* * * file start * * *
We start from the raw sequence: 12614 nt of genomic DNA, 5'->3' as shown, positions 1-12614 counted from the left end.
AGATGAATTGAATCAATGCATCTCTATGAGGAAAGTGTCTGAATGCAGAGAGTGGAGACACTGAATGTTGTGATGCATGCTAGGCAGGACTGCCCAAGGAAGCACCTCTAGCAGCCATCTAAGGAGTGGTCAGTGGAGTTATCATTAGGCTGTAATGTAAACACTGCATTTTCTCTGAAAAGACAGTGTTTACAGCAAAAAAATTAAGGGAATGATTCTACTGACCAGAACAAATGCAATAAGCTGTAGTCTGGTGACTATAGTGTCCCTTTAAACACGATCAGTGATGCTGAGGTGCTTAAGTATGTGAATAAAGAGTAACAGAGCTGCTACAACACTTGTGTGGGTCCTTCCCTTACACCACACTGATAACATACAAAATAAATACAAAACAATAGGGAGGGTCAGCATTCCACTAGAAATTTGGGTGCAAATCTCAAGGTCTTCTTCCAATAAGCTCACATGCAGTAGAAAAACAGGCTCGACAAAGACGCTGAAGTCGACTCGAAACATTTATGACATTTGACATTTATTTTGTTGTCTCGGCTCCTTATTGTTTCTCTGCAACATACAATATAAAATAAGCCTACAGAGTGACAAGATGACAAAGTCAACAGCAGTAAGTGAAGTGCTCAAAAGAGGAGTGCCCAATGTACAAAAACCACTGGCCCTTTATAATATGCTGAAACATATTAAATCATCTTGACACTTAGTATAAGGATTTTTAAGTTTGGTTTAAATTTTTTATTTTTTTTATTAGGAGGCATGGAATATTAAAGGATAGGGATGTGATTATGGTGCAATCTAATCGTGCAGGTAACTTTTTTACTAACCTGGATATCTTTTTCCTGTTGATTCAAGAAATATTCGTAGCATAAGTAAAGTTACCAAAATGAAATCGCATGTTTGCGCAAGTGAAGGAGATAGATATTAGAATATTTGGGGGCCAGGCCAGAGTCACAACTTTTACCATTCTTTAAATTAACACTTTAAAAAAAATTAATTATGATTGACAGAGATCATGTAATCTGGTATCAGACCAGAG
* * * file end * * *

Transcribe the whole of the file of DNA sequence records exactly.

We start from the raw sequence: 12614 nt of genomic DNA, 5'->3' as shown, positions 1-12614 counted from the left end.
AGATGAATTGAATCAATGCATCTCTATGAGGAAAGTGTCTGAATGCAGAGAGTGGAGACACTGAATGTTGTGATGCATGCTAGGCAGGACTGCCCAAGGAAGCACCTCTAGCAGCCATCTAAGGAGTGGTCAGTGGAGTTATCATTAGGCTGTAATGTAAACACTGCATTTTCTCTGAAAAGACAGTGTTTACAGCAAAAAAATTAAGGGAATGATTCTACTGACCAGAACAAATGCAATAAGCTGTAGTCTGGTGACTATAGTGTCCCTTTAAACACGATCAGTGATGCTGAGGTGCTTAAGTATGTGAATAAAGAGTAACAGAGCTGCTACAACACTTGTGTGGGTCCTTCCCTTACACCACACTGATAACATACAAAATAAATACAAAACAATAGGGAGGGTCAGCATTCCACTAGAAATTTGGGTGCAAATCTCAAGGTCTTCTTCCAATAAGCTCACATGCAGTAGAAAAACAGGCTCGACAAAGACGCTGAAGTCGACTCGAAACATTTATGACATTTGACATTTATTTTGTTGTCTCGGCTCCTTATTGTTTCTCTGCAACATACAATATAAAATAAGCCTACAGAGTGACAAGATGACAAAGTCAACAGCAGTAAGTGAAGTGCTCAAAAGAGGAGTGCCCAATGTACAAAAACCACTGGCCCTTTATAATATGCTGAAACATATTAAATCATCTTGACACTTAGTATAAGGATTTTTAAGTTTGGTTTAAATTTTTTATTTTTTTTATTAGGAGGCATGGAATATTAAAGGATAGGGATGTGATTATGGTGCAATCTAATCGTGCAGGTAACTTTTTTACTAACCTGGATATCTTTTTCCTGTTGATTCAAGAAATATTCGTAGCATAAGTAAAGTTACCAAAATGAAATCGCATGTTTGCGCAAGTGAAGGAGATAGATATTAGAATATTTGGGGGCCAGGCCAGAGTCACAACTTTTACCATTCTTTAAATTAACACTTTAAAAAAAATTAATTATGATTGACAGAGATCATGTAATCTGGTATCAGACCAGAG